Insights

Leaving Money On the Table Does Your 401(k) Structure Maximize Tax Benefits?

ERISA collective investment trusts can reduce the tax burden when investing internationally.

Head of U.S. Investment Strategy, DC

Tax season highlights for all of us the impact taxes can have on our income and investment returns. While many of us think of defined contribution plans as being tax exempt, that is strictly true only for domestic taxes. When investing in an international equity fund, participants may still incur taxes on capital gains and foreign dividends. Choosing to utilize an ERISA collective investment trust (CIT) over a mutual fund can reduce the taxes paid when investing internationally. In fact, while CITs and mutual funds are similar, key differences, such as how they are regulated, their cost structures and the degree of flexibility that each may offer plan sponsors, can have a meaningful impact. In the case of CITs, their tax-efficiency translates to better long-term results, keeping more money in the fund and, ultimately, in participants’ pockets.

How so? Let’s focus on taxes related to dividends. Mutual funds, as registered investment corporations (RICs), pay higher tax rates on dividends in certain developed countries when compared to ERISA CITs.i For example:

  • Japan, one of the largest developed markets representing approximately 15.88% of the MSCI ACWI ex US IMI Index, had a dividend yield of 2.10% in 2021.ii iii
  • The MSCI ACWI ex US IMI Index assumes Japanese dividends were taxed at a rate of 27.5%, which represents the highest possible tax rate, reducing the dividend yield above by that amount.
  • Mutual fund investors are able to reduce the tax rate to 10% whereas ERISA CITs are able to reduce the tax rate to zero because of different treatments under the existing tax treaty.
  • As such, an ERISA CIT retains the entire Japanese dividend yield of 2.10% whereas the dividend yield to a mutual fund is reduced by 10% to 1.89% (a difference of 21 basis points or bps). Applied to Japan’s weight in the index (15.88%), the mutual fund investor pays 3 bps in taxes vs. an ERISA CIT investor.

ERISA CITs are afforded a tax rate of zero in ten countries, which represent 46.5% of the MSCI ACWI ex US IMI Index. Mutual funds pay a tax rate of 10–15% in these same countries. Based on 2021 dividend yields, this difference in tax rates equates to a cost advantage of 14 bps for an ERISA CIT investor over a mutual fund investor.

Figure 1: Meaningful CIT Tax Benefits Gained in the MSCI ACWI ex US IMI Index

Country 2021 Dividend Yield (%) ERISA CIT Tax Rate (%) Mutual Fund Tax Rate (%) Weight of MSCI ACWI x US IMI Impact (Yield Tax Diff Weight) (bps)

Japan

2.1

0

10

15.9

3

Canada

2.7

0

15

6.7

3

Switzerland

2.6

0

15

5.6

2

Germany

2.3

0

15

5.5

2

Sweden

3.1

0

15

2.7

1

Australia

3.9

0

15

4.6

1

Netherlands

1.6

0

15

2.6

1

Spain

1.7

0

15

1.5

0

Finland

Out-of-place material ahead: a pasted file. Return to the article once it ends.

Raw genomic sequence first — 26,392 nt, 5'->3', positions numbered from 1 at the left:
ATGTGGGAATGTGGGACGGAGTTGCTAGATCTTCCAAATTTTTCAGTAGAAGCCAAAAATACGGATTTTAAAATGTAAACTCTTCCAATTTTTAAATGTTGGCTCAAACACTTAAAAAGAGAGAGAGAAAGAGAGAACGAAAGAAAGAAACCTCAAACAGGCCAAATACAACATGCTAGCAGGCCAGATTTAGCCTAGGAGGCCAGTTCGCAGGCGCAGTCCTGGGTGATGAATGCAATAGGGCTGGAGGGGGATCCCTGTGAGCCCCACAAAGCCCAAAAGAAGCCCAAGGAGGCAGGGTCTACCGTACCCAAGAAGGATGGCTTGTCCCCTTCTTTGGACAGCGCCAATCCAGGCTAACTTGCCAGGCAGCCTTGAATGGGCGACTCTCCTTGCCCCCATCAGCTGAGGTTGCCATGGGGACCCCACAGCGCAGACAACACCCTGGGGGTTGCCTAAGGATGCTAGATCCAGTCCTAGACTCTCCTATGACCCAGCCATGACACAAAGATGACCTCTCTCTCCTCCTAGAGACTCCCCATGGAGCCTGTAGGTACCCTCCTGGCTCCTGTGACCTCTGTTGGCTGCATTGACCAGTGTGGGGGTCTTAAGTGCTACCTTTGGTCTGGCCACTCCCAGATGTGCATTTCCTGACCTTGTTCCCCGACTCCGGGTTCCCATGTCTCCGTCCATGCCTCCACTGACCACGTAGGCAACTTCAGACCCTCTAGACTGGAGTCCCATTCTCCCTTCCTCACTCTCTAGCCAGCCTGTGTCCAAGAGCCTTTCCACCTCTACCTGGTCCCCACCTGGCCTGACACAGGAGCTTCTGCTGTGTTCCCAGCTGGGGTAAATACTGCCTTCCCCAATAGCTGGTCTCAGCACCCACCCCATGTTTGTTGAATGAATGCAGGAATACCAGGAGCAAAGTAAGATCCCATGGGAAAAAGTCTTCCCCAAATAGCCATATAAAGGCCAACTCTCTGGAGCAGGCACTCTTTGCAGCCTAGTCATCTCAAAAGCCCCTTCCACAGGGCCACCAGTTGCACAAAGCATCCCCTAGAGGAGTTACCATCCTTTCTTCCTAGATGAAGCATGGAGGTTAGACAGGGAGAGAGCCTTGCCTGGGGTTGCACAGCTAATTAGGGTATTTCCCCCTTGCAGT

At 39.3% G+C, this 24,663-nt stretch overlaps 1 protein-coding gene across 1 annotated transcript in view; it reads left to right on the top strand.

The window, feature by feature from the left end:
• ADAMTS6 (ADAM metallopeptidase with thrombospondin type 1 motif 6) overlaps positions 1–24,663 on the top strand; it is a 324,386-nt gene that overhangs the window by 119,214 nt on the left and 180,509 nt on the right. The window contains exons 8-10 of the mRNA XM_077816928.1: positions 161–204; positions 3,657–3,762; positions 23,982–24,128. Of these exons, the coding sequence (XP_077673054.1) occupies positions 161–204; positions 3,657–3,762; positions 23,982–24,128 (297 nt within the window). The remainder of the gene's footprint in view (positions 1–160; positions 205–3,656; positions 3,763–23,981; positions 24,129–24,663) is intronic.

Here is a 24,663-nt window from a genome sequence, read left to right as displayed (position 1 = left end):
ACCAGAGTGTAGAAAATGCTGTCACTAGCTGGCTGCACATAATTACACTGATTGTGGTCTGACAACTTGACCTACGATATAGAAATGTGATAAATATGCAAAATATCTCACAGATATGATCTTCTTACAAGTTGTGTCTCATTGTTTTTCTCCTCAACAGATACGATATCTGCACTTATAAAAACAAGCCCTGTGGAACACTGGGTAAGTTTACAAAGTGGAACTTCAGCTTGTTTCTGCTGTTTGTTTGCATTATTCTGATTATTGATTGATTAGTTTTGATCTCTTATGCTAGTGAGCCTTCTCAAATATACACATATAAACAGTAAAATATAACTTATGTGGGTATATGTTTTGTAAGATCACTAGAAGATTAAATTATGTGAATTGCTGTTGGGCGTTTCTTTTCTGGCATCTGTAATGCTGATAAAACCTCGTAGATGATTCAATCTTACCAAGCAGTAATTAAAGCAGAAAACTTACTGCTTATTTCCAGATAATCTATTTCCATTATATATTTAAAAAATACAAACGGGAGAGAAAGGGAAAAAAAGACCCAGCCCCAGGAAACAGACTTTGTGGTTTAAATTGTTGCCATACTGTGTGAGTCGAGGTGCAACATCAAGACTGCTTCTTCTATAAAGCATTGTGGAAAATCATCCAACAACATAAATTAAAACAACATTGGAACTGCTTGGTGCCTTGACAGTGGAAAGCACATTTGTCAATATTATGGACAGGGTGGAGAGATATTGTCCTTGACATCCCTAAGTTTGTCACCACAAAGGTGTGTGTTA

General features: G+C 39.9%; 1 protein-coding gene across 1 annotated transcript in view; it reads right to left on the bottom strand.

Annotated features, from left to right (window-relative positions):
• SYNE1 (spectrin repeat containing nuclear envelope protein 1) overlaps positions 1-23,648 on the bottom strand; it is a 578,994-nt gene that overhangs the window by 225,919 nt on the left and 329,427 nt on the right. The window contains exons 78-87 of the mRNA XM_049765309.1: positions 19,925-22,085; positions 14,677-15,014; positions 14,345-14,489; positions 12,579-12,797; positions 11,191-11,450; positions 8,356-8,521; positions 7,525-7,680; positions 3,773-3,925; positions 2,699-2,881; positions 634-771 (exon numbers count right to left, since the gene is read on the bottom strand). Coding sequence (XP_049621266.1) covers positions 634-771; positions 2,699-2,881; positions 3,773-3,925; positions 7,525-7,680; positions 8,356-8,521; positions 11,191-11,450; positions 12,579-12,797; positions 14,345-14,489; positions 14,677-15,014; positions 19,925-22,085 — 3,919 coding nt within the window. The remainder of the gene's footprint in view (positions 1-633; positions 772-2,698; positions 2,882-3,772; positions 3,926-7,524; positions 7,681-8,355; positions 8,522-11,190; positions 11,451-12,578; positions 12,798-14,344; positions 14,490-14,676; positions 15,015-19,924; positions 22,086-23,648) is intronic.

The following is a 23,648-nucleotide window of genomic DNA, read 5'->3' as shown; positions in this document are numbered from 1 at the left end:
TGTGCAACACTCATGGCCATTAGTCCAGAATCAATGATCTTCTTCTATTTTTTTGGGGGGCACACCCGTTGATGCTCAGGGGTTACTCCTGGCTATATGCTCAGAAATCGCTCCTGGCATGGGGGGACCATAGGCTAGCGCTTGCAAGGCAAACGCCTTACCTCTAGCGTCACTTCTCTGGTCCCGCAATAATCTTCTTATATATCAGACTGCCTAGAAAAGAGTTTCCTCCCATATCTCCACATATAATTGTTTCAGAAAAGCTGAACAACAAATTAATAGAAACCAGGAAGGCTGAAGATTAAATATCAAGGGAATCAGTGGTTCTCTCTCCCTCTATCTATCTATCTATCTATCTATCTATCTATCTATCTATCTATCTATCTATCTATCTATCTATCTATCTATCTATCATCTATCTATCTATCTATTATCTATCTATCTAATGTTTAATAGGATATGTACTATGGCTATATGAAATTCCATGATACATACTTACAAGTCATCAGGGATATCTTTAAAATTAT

2.8

0

15

0.72

0

Belgium

2.2

0

15

0.66

0

MSCI ACWI x US IMI

 

 

 

46.5

+14

Source: MSCI Index Data, published ERISA and RIC Tax Rates, as of Date 12/31/2021.

Said differently, assuming your plan has $100 million in an index fund benchmarked to the MSCI ACWI ex US IMI Index, the decision to utilize a mutual fund over a CIT can cost your employees $140,000 in plan returns. The difference becomes starker when considering CIT indices that include only developed countries where the tax benefit is concentrated.

Figure 2: CIT Tax Benefits Translate to Positive Performance

Year 2021
Index

Gross Dividend Yield (5)

ERISA – Index Tax Diff (%)

Mutual Fund – Index Tax Diff (%)

ERISA – Mutual Fund Tax Benefit (%)

MSCI WORLD x US

2.71

0.42

0.22

.20

MSCI ACWI x US IMI

2.03

0.28

0.15

0.14

MSCI ACWI

1.70

0.36

0.30

0.06

Source: MSCI Index Data, published ERISA and RIC Tax Rates, as of Date 12/31/2021.

Next Steps

As a plan sponsor, you should have insight into whether your workplace retirement savings plan is invested in a CIT or mutual fund structure. But buyer beware — some CITs offered by some of the industry’s most widely used managers invest in underlying mutual funds, meaning the investments may not be eligible to deliver the CIT tax benefits described above.

Figure 3: CIT Direct Investment vs. Fund of Funds

Moving your international equity allocation from a mutual fund to a CIT provides an easy opportunity to reduce your plan’s tax bill and increase your employees’ retirement savings.

Figure 4: State Street’s International Equity Collective Trust Offerings

Asset Class

Fund Name

Index

Total Expense Ratio

Investment Minimum

Developed ex-US

State Street World Developed ex-US Index Fund

MSCI World x US

3.5 bps

(0.035%)

$10 million

Developed ex-US + Emerging

State Street Global All Cap Equity ex-US Index Fund

MSCI ACWI x US IMI

4.5 bps

(0.045%)

$10 million

Source: State Street Global Advisors. Total expense ratios pertain to securities lending share classes. As of Date 12/31/2021.